When I was in high school (or was it middle school?), I discovered the book "Clan of the Cave Bear." The book and the sequels that followed chronicle a young girl growing up in "caveman" days who is separated from her family by an earthquake and is taken in by a different, older species of human. She grows up in a world that should have been completely foreign to her and doesn't understand why she is so different. There is so much detail in these books on how early man made tools, kept fire, hunted game, used herbal medicine, and how he may have evolved into different species. It sounds utterly boring reading about it here, but the book is fiction and is written well enough that you forget how much history/archeology may actually be embedded in the story.
There is a fantasy element to the books, but I think what most appealed to me was the heroine, Ayla. She defies all odds over and over again and becomes this extraordinarily strong, amazing, independent woman who discovers flint can make fire, tames a wild horse (and then a lion cub and a wolf), and teaches so many lessons to those around her. But she is also very human, making mistakes, falling in love and suffering such devastating losses. For my 18th birthday, my parents gave me hardbacks of the series and they are still one of my most prized possessions. So much so that even though I read the books over and over again, I read the paperbacks so that I don't damage the hardbacks.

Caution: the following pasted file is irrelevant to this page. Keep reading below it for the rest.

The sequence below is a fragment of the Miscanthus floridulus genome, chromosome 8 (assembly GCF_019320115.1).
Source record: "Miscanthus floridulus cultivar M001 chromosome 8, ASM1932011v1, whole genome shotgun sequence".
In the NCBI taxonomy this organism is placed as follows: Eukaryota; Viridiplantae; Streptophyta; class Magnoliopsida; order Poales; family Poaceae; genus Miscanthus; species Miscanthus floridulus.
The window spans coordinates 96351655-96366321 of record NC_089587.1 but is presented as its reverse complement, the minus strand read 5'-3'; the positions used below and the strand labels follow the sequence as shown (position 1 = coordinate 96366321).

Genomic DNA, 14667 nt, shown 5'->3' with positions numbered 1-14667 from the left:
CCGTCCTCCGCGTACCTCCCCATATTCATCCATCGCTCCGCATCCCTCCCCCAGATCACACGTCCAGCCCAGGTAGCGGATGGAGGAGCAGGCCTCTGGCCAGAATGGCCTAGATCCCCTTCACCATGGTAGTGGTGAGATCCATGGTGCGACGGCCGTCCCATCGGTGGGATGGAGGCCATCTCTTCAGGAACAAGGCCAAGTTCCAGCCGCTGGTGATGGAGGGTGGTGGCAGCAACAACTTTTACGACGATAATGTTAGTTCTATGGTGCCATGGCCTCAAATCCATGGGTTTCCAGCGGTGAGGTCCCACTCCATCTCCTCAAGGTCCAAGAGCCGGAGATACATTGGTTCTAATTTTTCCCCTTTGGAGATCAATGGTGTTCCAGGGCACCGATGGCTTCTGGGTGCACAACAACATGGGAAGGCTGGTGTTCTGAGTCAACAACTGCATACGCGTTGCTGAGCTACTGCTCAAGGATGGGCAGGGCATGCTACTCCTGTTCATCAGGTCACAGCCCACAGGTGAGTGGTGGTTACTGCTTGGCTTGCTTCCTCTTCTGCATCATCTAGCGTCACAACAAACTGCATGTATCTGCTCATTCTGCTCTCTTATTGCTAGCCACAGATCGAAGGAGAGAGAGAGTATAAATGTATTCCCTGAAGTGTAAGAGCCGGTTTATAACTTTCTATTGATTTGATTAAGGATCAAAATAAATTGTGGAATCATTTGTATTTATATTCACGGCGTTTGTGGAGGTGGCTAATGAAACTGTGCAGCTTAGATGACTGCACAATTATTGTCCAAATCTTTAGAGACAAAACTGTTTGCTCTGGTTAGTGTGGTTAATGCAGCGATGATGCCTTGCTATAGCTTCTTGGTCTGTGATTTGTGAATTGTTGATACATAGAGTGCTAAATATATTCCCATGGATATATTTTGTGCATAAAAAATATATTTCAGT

The other series that speaks to me in the same way is the Outlander series. There's definitely a lot of fantasy in these books in addition to steamy sex scenes (come to think of it, the Clan series has that too), but at it's core, it is a love and destiny story. The love and destiny of a wife, lover, and then a mother. And the underlying theme throughout of family. There is another strong heroine in this series, Claire, who is just written so real she seems to jump off the page at you. You feel like you know her, or that you are her in a way.
There is something about both of these series of books that speaks to me and I can read them over and over again without getting sick of the stories. They have become something of a security blanket for me-comfort books. When I feel lost or disconnected from myself, I go back to these books and lose myself in Ayla and Claire's stories again. It is like an old friend who reminds me of who I am.
Since we moved into our new house almost a year and a half ago, we haven't bought bookshelves and my old friends, the books, have remained packed away in boxes in the basement, untouched. I think it might be time for me to dig them out and pay them a visit.
What books are your "comfort books?"
AF arrived today. She was quite the congenial visitor for a change, with very little flow and very minor cramping. I go in tomorrow morning for my suppression check (U/S and BW).
No Woman is an Island
23 hours ago